I told him our situation, somehow becoming the spokesman for our little group. I guess union seniority trumps middle management, since he never addressed the dolt six cars back, but he did raise some hell and called a few people and seemed like he was on our side. It was kind of like the McDonald’s manager that seems personally angry that your Filet-O-Fish came to you sans tartar sauce.

The long and short of it was we had to get off at Summit, walk over to the middle track and take the very next train to New York, get off at Secaucus Transfer Station and try again to get to Trenton. The instructions came along with a most sincere apology.

There were about ten affected travelers on the middle platform in Summit when the very next train arrived, and like lemmings we boarded.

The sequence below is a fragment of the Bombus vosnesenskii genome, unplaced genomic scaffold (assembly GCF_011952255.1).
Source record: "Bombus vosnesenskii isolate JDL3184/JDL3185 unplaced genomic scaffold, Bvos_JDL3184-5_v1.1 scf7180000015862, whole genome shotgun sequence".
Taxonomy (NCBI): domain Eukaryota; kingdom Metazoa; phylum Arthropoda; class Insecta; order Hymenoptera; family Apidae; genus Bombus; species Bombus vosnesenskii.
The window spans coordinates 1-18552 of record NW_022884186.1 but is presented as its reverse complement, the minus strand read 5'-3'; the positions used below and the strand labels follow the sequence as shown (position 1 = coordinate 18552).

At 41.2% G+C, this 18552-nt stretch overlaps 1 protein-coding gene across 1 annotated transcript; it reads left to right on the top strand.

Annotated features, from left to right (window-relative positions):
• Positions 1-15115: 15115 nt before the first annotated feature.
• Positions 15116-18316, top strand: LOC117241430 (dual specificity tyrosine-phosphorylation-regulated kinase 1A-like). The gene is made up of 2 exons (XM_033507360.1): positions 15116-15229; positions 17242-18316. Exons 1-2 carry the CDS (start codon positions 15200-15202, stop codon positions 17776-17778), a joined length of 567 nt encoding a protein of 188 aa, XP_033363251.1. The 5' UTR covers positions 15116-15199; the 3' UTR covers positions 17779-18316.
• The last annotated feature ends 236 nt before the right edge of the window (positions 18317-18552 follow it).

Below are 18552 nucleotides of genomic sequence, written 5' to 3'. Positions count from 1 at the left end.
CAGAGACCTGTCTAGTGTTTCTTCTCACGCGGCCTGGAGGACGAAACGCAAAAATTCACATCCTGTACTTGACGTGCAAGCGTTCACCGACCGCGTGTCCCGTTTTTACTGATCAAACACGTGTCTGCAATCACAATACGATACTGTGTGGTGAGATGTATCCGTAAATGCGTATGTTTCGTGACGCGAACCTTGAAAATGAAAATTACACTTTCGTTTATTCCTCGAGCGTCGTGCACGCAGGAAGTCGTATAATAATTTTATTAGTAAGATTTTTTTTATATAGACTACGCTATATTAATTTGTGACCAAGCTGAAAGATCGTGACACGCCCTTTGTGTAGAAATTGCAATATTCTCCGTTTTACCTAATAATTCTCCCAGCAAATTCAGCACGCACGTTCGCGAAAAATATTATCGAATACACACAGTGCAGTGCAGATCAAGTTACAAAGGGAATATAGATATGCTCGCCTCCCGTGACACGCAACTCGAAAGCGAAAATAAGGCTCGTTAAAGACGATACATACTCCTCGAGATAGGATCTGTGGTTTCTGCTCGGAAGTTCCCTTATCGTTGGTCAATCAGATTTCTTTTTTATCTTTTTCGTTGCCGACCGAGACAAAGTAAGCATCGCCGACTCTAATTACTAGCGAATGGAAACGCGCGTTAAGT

In less than three minutes aboard the train to make right the evenings wrongs, I saw an attractive woman in a red coat sitting across the aisle with a most flabbergasted look on her face. She was speaking to a conductor, “What do you mean this train isn’t stopping at Secaucus!!” she said in calm, shocked disbelief.

And with that same, I live at the teat of the New Jersey taxpayer attitude, deadpan but appreciably less smarmy delivery, “Nope, but you can get off at Newark Broad Street, then catch a bus or taxi to Newark Penn Station, or you can go back to New York.”

I spoke up, but she just listened and replied in the exact same words, though at least her implied “F**k You” gave her just a tinge of personality.

The Lady in the red coat and I went back and forth a few times trying to figure a way just to get on any train headed south.